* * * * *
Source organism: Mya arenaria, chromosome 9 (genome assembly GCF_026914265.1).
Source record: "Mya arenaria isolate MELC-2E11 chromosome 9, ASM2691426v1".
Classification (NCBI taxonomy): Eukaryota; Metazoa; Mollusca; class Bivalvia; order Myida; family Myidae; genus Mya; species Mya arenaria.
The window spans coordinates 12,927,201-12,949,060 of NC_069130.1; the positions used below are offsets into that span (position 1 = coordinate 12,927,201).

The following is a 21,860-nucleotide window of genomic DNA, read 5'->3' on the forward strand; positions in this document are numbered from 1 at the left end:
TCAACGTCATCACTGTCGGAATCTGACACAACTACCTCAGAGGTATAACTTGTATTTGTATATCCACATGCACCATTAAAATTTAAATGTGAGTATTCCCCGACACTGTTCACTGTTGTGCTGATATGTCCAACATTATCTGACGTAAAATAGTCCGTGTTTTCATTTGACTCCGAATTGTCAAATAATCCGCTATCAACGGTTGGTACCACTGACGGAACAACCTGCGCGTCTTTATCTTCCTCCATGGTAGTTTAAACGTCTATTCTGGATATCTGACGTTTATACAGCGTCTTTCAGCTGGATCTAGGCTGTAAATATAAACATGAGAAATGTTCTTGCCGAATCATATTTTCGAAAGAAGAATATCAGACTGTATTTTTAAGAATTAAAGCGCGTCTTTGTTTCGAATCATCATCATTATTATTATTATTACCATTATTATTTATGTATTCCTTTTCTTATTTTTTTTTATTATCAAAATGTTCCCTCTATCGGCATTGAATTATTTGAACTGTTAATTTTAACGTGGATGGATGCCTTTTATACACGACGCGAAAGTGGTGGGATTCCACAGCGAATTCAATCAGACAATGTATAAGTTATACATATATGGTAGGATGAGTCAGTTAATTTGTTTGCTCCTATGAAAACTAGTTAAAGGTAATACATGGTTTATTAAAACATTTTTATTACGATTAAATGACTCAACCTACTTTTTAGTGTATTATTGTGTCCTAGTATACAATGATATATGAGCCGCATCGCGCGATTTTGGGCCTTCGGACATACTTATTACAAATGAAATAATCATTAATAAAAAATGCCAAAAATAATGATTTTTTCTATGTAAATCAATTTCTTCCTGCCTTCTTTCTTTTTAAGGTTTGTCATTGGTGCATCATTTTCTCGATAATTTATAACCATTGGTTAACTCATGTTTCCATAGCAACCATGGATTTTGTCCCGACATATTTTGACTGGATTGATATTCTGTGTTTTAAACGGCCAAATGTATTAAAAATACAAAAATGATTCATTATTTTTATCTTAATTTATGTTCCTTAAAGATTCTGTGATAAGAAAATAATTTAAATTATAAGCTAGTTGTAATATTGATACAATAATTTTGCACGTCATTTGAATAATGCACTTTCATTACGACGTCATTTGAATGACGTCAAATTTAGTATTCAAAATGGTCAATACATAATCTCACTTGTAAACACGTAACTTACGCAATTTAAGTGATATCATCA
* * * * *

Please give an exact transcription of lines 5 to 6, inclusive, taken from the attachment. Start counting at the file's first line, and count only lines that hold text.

The following is a 21,860-nucleotide window of genomic DNA, read 5'->3' on the forward strand; positions in this document are numbered from 1 at the left end:
TCAACGTCATCACTGTCGGAATCTGACACAACTACCTCAGAGGTATAACTTGTATTTGTATATCCACATGCACCATTAAAATTTAAATGTGAGTATTCCCCGACACTGTTCACTGTTGTGCTGATATGTCCAACATTATCTGACGTAAAATAGTCCGTGTTTTCATTTGACTCCGAATTGTCAAATAATCCGCTATCAACGGTTGGTACCACTGACGGAACAACCTGCGCGTCTTTATCTTCCTCCATGGTAGTTTAAACGTCTATTCTGGATATCTGACGTTTATACAGCGTCTTTCAGCTGGATCTAGGCTGTAAATATAAACATGAGAAATGTTCTTGCCGAATCATATTTTCGAAAGAAGAATATCAGACTGTATTTTTAAGAATTAAAGCGCGTCTTTGTTTCGAATCATCATCATTATTATTATTATTACCATTATTATTTATGTATTCCTTTTCTTATTTTTTTTTATTATCAAAATGTTCCCTCTATCGGCATTGAATTATTTGAACTGTTAATTTTAACGTGGATGGATGCCTTTTATACACGACGCGAAAGTGGTGGGATTCCACAGCGAATTCAATCAGACAATGTATAAGTTATACATATATGGTAGGATGAGTCAGTTAATTTGTTTGCTCCTATGAAAACTAGTTAAAGGTAATACATGGTTTATTAAAACATTTTTATTACGATTAAATGACTCAACCTACTTTTTAGTGTATTATTGTGTCCTAGTATACAATGATATATGAGCCGCATCGCGCGATTTTGGGCCTTCGGACATACTTATTACAAATGAAATAATCATTAATAAAAAATGCCAAAAATAATGATTTTTTCTATGTAAATCAATTTCTTCCTGCCTTCTTTCTTTTTAAGGTTTGTCATTGGTGCATCATTTTCTCGATAATTTATAACCATTGGTTAACTCATGTTTCCATAGCAACCATGGATTTTGTCCCGACATATTTTGACTGGATTGATATTCTGTGTTTTAAACGGCCAAATGTATTAAAAATACAAAAATGATTCATTATTTTTATCTTAATTTATGTTCCTTAAAGATTCTGTGATAAGAAAATAATTTAAATTATAAGCTAGTTGTAATATTGATACAATAATTTTGCACGTCATTTGAATAATGCACTTTCATTACGACGTCATTTGAATGACGTCAAATTTAGTATTCAAAATGGTCAATACATAATCTCACTTGTAAACACGTAACTTACGCAATTTAAGTGATATCATCA